Some of this is, and I have called myself out on this many times, that I CANNOT watch Deep Space Nine without thinking of the way that TV serial fiction is conducted in the Twenty-First Century. I can’t see it in its own terms, precisely because Deep Space Nine, especially at this time, with the Dominion War brooding, was so perfect for the current day treatment.Some of this is that I started this rewatch because I’d seen some of the series back in the day, and loved it, but never saw beginning or end, and this is the last but one of those episodes from then, and next week’s is the last one I remember, and I don’t find this A story funny or even plausible. It disappoints me by being given prominence over the prelude to War, over the revelation of other facets to Kai Winn, over Sisko’s last advice to try to keep the situation fluid, avoid choices where every choice is fateful and tainted. Instead, we have to watch an obsessive quest for a baseball card that gets inflated into an all-round feel-good story that we’re supposed to accept as A Jolly Good Thing All Round (except for Leeta).
So, basically, Jake and Nog get massively outbid for the lot by the mysterious and paranoid Dr Giger who, it turns out, is working on a cure for mortality that is deliberately ridiculous, who’ll trade the card in return for several McGuffins in the form of unusual materials, for which our young pair have to barter with half the station staff, except that he’s commandeered the quarters below Weyoun and the Jem’Hadar, who suspect assassination and kidnap everybody, including Jake and Nog, only refuses to believe their ‘innocent-victims-of-implausible-circumstance’ story, so Jake spins a yarn about Spacefleet Intelligence and Time Travel, which convinces Weyoun their first story was true, so everybody’s happy, Sisko gets his card, the staff all cheer up thanks to what J & N have done for them, and Weyoun is interested in Giger’s stupid machine.
The B story is left without an ending. But it’s the season finale next week, and we all know what’s coming then, don’t we?
I understand the reasoning, I respect the intention, and if the A story hadn’t been so intentionally stupid, I might have enjoyed the result. But once again i have to go against the grain and say that this was not, in my book, a good episode.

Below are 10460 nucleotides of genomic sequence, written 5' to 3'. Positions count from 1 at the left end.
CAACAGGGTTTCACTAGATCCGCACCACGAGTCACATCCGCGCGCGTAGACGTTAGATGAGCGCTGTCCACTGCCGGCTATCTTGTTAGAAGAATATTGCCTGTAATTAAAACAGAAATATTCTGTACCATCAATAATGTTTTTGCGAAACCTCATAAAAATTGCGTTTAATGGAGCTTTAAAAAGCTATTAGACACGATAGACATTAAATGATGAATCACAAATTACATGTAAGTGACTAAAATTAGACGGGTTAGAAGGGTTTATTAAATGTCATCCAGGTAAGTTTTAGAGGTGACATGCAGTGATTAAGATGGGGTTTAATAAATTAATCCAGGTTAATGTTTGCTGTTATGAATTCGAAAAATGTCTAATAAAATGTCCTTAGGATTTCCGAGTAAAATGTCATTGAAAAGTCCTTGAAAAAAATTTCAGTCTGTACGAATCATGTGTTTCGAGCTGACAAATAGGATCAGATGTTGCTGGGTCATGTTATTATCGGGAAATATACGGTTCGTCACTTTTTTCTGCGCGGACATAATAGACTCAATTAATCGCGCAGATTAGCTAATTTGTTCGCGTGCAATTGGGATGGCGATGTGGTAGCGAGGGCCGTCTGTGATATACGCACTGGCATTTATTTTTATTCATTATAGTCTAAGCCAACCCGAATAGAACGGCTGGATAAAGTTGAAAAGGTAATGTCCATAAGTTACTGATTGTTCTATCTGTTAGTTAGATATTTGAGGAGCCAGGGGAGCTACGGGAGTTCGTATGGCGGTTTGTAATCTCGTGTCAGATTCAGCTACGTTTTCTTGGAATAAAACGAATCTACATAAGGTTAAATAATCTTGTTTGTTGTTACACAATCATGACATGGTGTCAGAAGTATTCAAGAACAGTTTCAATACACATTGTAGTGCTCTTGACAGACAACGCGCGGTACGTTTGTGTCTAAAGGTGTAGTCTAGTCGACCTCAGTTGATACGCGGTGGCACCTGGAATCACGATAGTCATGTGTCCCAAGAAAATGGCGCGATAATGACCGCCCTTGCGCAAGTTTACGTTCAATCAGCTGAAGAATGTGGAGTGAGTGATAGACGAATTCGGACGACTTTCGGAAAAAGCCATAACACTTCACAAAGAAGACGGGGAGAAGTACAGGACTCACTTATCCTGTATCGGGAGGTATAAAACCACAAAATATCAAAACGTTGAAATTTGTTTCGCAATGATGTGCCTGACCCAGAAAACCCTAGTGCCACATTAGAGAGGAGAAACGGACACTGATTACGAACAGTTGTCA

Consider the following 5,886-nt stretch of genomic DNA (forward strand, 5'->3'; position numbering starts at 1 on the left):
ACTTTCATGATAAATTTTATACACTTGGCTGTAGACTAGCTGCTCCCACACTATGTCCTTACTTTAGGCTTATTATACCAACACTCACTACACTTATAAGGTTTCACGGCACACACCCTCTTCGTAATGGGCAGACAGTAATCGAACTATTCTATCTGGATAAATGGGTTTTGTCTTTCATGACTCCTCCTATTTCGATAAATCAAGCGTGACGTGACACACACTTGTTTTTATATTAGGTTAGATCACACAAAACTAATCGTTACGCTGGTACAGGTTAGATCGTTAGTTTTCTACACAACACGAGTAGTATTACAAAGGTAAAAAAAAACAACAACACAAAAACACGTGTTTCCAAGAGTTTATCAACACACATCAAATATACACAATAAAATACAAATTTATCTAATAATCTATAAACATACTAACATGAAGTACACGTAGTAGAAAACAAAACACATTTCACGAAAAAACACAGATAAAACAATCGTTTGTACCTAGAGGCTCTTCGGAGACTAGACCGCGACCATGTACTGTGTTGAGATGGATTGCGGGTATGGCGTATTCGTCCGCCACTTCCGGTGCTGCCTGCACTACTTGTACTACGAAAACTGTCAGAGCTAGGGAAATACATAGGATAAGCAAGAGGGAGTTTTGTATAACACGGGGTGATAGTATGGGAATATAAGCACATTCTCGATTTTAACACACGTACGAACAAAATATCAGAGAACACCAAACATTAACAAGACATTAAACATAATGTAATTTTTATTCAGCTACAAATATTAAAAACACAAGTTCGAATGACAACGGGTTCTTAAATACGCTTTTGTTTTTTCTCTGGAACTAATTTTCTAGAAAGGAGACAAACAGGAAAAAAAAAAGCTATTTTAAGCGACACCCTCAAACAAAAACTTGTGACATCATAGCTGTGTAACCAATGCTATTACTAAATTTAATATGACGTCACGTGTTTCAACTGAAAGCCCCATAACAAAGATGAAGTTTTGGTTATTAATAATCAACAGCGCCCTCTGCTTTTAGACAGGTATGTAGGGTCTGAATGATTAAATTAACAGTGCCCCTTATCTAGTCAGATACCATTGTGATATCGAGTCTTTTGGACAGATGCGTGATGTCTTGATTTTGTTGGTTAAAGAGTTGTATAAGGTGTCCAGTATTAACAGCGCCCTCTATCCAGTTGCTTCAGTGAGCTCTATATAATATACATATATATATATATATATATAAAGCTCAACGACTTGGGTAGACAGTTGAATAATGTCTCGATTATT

It’s December again, and once more I am recording/celebrating the annual return of the greatest Christmas song in history, The Pogues and Kirsty MacColl’s “A Fairytale of New York”.
It’s hit the Singles chart again, for the fifteenth time and for the thirteenth successive year, and this time, by jumping from 55 to 10, today, it’s reached the top 10 for the fifth time, and the first since 2007.
And for some reason, this is a nostalgia heavy Christmas pop period, because Mariah Carey is at no 5, Wham at no 6 and Band Aid at 16. Even Shakin’ Stevens and Wizzard have crashed the top 30. All this with two more charts to go. And whilst I hold no brief for either Mariah or George Michael, it would fill me with delight if either one of those, or both, could knock Simon Cowell’s latest into a cocked hat.
I’d love it even more if it were “Fairytale of New York”, which peaked at no 2 first time round, exactly thirty years ago this year, but I’m content with what it’s already achieved. According to Wikipedia, it’s the most played Xmas song of the 21st century in the UK, so you’ll already be familiar with it, but here it comes again, together with the tears that cannot help but well every time I play this, and I think of poor, wonderful Kirsty, killed 17 years ago, but who will never ever die because this record will be around as long as people have ears.
Behind its deliberately flat, punning title, and its cheerful descent into the gross-out aspect of horror, this episode of American Gothic nevertheless displayed enough subtlety to keep us from taking its path too much for granted. There isn’t necessarily going to be a complete reset at the end of any given story: the characters are too well-rounded to be entirely predictable.
This week’s story focused around the person of Selena Coombs, schoolteacher and southern bad girl. With her slow-moving ways, her dry, breathy tones and that accent, you would be looking at Brenda Bakke a long time before you started thinking of vanilla sex. Certainly that doesn’t appear to have been in the mind of Heck Waller, who has gone missing before things start, or Coach Bender, who has provided Selena with a private key to the school pool so she can don a backless black swimsuit and slowly do the breast stroke at night.
Both Heck and Coach are middle-aged, married men, bored with wives who aren’t as young as Selena, both under the delusion that they can get off with her, even though her contempt for them is as pretty naked as it gets. Maybe they’ll get lucky if she feels bored enough to play vicious games, and they’ll put it down to their irresistability. But in reality, it gets them dead.